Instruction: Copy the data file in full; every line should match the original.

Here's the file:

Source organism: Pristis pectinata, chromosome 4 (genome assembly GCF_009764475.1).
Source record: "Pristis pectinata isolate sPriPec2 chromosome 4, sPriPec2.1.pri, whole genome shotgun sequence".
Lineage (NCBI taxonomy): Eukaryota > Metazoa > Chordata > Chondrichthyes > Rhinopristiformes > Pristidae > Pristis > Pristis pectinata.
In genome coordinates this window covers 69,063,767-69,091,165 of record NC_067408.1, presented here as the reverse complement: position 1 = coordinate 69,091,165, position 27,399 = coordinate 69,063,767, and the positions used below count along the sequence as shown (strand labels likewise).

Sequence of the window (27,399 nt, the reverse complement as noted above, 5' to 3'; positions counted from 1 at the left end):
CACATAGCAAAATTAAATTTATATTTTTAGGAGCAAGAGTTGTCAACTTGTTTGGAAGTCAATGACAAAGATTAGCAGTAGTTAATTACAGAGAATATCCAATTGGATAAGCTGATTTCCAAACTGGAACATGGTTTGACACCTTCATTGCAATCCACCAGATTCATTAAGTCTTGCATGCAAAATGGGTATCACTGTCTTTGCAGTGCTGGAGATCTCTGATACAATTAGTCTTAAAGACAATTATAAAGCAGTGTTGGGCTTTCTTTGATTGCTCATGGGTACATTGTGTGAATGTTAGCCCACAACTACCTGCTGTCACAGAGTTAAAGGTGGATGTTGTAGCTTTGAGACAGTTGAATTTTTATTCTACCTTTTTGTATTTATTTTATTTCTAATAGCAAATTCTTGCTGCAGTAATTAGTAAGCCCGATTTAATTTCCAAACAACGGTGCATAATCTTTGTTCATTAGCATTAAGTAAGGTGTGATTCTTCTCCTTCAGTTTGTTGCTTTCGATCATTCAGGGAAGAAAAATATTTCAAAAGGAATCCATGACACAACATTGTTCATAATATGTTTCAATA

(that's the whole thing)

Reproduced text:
Source organism: Pristis pectinata, chromosome 4 (genome assembly GCF_009764475.1).
Source record: "Pristis pectinata isolate sPriPec2 chromosome 4, sPriPec2.1.pri, whole genome shotgun sequence".
Lineage (NCBI taxonomy): Eukaryota > Metazoa > Chordata > Chondrichthyes > Rhinopristiformes > Pristidae > Pristis > Pristis pectinata.
In genome coordinates this window covers 69,063,767-69,091,165 of record NC_067408.1, presented here as the reverse complement: position 1 = coordinate 69,091,165, position 27,399 = coordinate 69,063,767, and the positions used below count along the sequence as shown (strand labels likewise).

Sequence of the window (27,399 nt, the reverse complement as noted above, 5' to 3'; positions counted from 1 at the left end):
CACATAGCAAAATTAAATTTATATTTTTAGGAGCAAGAGTTGTCAACTTGTTTGGAAGTCAATGACAAAGATTAGCAGTAGTTAATTACAGAGAATATCCAATTGGATAAGCTGATTTCCAAACTGGAACATGGTTTGACACCTTCATTGCAATCCACCAGATTCATTAAGTCTTGCATGCAAAATGGGTATCACTGTCTTTGCAGTGCTGGAGATCTCTGATACAATTAGTCTTAAAGACAATTATAAAGCAGTGTTGGGCTTTCTTTGATTGCTCATGGGTACATTGTGTGAATGTTAGCCCACAACTACCTGCTGTCACAGAGTTAAAGGTGGATGTTGTAGCTTTGAGACAGTTGAATTTTTATTCTACCTTTTTGTATTTATTTTATTTCTAATAGCAAATTCTTGCTGCAGTAATTAGTAAGCCCGATTTAATTTCCAAACAACGGTGCATAATCTTTGTTCATTAGCATTAAGTAAGGTGTGATTCTTCTCCTTCAGTTTGTTGCTTTCGATCATTCAGGGAAGAAAAATATTTCAAAAGGAATCCATGACACAACATTGTTCATAATATGTTTCAATA